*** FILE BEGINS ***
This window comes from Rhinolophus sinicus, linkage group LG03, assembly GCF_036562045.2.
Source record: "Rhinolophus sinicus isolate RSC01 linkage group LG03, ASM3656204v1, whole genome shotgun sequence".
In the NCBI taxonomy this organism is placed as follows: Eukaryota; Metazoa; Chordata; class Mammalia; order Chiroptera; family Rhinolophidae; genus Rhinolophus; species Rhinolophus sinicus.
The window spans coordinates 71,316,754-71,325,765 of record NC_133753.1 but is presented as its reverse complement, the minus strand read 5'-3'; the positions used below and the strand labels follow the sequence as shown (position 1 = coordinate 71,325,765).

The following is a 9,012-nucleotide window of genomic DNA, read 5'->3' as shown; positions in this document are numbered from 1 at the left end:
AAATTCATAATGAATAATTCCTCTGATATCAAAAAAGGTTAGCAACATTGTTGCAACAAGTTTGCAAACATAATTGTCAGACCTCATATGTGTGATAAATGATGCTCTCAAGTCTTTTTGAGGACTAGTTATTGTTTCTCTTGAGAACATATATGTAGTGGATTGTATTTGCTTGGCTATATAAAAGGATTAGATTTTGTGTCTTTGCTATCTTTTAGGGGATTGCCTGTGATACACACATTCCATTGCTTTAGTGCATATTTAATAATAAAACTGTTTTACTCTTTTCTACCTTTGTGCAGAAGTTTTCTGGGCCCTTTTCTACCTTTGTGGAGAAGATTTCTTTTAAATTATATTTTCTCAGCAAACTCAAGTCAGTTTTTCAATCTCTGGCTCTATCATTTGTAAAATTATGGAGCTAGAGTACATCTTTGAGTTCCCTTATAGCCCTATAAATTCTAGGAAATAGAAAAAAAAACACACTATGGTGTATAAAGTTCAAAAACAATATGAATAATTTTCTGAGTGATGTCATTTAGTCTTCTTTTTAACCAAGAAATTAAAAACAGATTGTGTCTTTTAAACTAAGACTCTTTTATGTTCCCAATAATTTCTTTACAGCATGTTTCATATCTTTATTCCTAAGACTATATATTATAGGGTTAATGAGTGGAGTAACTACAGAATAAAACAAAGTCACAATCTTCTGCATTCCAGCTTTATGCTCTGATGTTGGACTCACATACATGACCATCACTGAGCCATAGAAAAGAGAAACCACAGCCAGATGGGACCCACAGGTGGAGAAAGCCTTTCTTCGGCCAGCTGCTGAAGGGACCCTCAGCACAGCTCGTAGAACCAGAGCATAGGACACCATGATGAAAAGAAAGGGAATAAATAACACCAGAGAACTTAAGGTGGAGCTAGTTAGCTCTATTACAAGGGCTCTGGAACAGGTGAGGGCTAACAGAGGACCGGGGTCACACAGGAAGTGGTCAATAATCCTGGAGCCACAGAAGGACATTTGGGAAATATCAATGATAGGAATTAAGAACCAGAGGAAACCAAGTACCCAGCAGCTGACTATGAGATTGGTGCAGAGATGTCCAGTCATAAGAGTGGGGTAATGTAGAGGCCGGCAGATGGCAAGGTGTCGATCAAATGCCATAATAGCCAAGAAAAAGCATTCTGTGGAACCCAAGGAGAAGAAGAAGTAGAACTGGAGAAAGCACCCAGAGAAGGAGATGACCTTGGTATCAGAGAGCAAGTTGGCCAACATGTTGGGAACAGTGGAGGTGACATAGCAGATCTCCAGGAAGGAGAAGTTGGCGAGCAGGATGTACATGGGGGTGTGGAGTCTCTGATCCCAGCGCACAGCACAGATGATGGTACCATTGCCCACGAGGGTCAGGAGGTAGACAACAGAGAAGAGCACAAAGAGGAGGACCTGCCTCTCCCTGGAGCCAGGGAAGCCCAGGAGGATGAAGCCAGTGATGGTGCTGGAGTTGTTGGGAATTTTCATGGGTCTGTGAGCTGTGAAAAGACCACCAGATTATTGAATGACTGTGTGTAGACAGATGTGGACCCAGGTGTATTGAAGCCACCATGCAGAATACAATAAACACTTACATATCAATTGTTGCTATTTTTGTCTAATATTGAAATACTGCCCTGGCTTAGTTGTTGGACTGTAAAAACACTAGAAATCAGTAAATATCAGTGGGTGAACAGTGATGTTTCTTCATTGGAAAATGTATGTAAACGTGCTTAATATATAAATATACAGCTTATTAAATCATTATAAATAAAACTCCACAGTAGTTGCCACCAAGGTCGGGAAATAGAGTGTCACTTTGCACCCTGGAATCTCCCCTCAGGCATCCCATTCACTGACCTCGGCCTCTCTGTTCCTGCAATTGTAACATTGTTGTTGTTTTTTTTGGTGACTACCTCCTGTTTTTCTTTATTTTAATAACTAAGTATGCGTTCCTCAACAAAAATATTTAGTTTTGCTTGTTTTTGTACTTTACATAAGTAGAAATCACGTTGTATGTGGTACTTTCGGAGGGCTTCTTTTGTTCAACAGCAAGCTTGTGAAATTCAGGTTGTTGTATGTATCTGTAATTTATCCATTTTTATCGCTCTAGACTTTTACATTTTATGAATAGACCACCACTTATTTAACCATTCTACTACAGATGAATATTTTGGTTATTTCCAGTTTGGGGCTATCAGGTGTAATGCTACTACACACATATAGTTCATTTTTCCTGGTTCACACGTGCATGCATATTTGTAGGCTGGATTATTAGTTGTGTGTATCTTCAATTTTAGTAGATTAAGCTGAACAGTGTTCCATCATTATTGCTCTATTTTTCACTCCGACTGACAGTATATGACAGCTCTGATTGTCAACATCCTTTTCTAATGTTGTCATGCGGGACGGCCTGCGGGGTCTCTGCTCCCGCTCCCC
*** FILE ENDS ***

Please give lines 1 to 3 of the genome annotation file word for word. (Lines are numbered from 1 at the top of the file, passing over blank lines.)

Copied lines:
This window comes from Rhinolophus sinicus, linkage group LG03, assembly GCF_036562045.2.
Source record: "Rhinolophus sinicus isolate RSC01 linkage group LG03, ASM3656204v1, whole genome shotgun sequence".
In the NCBI taxonomy this organism is placed as follows: Eukaryota; Metazoa; Chordata; class Mammalia; order Chiroptera; family Rhinolophidae; genus Rhinolophus; species Rhinolophus sinicus.